At the ranges we’ve been operating the M3M weapons system, qualifying our weapons operators in their annual competency

Petty Officer Aircrewman Paul Iche

They have forged and strengthened bonds with fellow NATO forces, the Army’s Apache attack helicopter – on its first venture to Exercise Clockwork – and, of course, with their familiar friends the Royal Marines.

During helicopter assault missions, the Wildcat provided an escort to four Bell 412s of 339 Squadron of the Royal Norwegian Air Force.

The Wildcats used their capability as a battlefield reconnaissance helicopter to clear landing sites, making way for the Norwegians’ twin-engine utility warbird to deliver troops to the frontline or extract them.

While supporting the Norwegian aircraft, the Wildcats provided crucial air support, communicating closely with embedded units from the United States Marine Corps, to guarantee ground units had sufficient cover.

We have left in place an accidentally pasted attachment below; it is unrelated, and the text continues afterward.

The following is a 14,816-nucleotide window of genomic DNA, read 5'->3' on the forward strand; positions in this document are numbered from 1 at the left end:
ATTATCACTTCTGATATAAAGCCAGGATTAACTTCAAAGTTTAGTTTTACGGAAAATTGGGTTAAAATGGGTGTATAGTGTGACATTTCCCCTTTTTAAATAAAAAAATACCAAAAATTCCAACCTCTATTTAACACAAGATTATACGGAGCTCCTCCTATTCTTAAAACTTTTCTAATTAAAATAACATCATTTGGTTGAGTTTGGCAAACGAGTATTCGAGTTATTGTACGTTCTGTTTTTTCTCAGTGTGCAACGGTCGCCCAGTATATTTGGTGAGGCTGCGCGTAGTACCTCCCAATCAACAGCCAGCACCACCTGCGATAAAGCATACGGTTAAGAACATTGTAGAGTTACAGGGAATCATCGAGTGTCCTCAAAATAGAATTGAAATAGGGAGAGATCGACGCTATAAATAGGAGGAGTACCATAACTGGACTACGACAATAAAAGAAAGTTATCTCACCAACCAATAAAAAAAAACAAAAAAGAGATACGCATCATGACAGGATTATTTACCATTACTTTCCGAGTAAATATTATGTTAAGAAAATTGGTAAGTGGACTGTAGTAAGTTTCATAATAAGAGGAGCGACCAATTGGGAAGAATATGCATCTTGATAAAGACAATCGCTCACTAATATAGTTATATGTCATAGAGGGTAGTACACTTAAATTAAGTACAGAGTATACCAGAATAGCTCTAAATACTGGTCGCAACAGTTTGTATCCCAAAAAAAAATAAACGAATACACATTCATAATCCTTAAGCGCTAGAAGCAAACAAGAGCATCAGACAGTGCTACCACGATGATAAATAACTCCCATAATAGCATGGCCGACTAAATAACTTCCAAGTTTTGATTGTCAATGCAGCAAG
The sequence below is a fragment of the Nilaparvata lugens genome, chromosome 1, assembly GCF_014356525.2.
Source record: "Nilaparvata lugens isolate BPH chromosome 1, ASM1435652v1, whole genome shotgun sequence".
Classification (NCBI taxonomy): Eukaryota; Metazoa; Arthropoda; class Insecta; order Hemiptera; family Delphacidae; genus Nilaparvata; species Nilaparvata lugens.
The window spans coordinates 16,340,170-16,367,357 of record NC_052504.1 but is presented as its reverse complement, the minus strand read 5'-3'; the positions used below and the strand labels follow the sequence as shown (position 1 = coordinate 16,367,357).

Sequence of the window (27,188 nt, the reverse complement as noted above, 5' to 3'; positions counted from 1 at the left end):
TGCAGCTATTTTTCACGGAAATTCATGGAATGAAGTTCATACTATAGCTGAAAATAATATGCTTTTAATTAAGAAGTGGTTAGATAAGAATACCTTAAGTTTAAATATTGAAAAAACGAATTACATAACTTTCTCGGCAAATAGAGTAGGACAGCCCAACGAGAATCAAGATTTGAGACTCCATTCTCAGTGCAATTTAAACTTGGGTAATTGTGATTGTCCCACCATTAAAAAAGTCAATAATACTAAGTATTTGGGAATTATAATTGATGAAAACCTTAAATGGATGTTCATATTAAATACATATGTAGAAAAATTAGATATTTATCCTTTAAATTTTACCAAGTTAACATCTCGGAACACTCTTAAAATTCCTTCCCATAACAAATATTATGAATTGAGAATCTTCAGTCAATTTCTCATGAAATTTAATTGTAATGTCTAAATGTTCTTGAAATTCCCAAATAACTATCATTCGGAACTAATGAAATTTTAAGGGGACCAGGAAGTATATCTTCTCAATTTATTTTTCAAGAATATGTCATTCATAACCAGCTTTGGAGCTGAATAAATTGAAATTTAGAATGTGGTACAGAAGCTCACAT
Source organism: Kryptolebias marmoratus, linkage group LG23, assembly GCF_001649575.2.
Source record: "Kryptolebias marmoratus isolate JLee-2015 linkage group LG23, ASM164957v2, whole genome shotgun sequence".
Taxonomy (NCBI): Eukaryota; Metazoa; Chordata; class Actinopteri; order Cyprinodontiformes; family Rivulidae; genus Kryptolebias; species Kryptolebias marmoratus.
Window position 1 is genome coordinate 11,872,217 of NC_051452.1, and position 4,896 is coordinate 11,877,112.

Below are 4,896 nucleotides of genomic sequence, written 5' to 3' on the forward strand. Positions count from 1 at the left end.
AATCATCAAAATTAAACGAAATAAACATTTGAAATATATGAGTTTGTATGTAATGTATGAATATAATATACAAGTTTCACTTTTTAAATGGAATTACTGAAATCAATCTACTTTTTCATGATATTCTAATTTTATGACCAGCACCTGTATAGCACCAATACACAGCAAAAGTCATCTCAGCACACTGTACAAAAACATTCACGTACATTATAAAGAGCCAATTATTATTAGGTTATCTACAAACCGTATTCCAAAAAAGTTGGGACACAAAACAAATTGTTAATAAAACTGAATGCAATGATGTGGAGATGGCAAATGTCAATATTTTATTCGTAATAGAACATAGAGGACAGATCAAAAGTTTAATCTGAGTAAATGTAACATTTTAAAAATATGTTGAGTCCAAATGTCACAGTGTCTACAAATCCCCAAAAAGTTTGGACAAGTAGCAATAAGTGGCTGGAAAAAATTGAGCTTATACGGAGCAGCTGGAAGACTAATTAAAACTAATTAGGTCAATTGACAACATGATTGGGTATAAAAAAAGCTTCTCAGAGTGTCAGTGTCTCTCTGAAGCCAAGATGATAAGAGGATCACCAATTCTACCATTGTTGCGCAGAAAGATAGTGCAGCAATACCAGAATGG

Alongside the Royal Marines, the Wildcats trained with 30 Commando XI’s Surveillance and Reconnaissance Squadron, while work alongside the Apache of 656 Squadron also proved highly fruitful. 

Together the two helicopters are becoming a deadly duo, with Wildcat finding targets using its reconnaissance abilities and Apache destroying it. 

Before taking the fight into the cold, the Wildcats' crews first undertook qualifications to be able to operate in the Arctic freeze. 

That was made up of ten sorties, including mountain flying, snow landings by day, night and using night vision goggles.

On top of that, the Wildcats flew in tactical formation and trained in underslung loads. 

For some of the aircrew, this was their first time operating overseas and the difficult conditions of Norway proved challenging. 

Lieutenant Mark Hanson, said: “Conducting snow landings at night using night vision goggles in a formation pair after a day of heavy snow proved to be challenging and a steep learning curve but, at the same time, was very rewarding.”

Completion of this phase was a significant achievement and meant the squadron could now operate in the Arctic effectively.

RNAS Yeovilton

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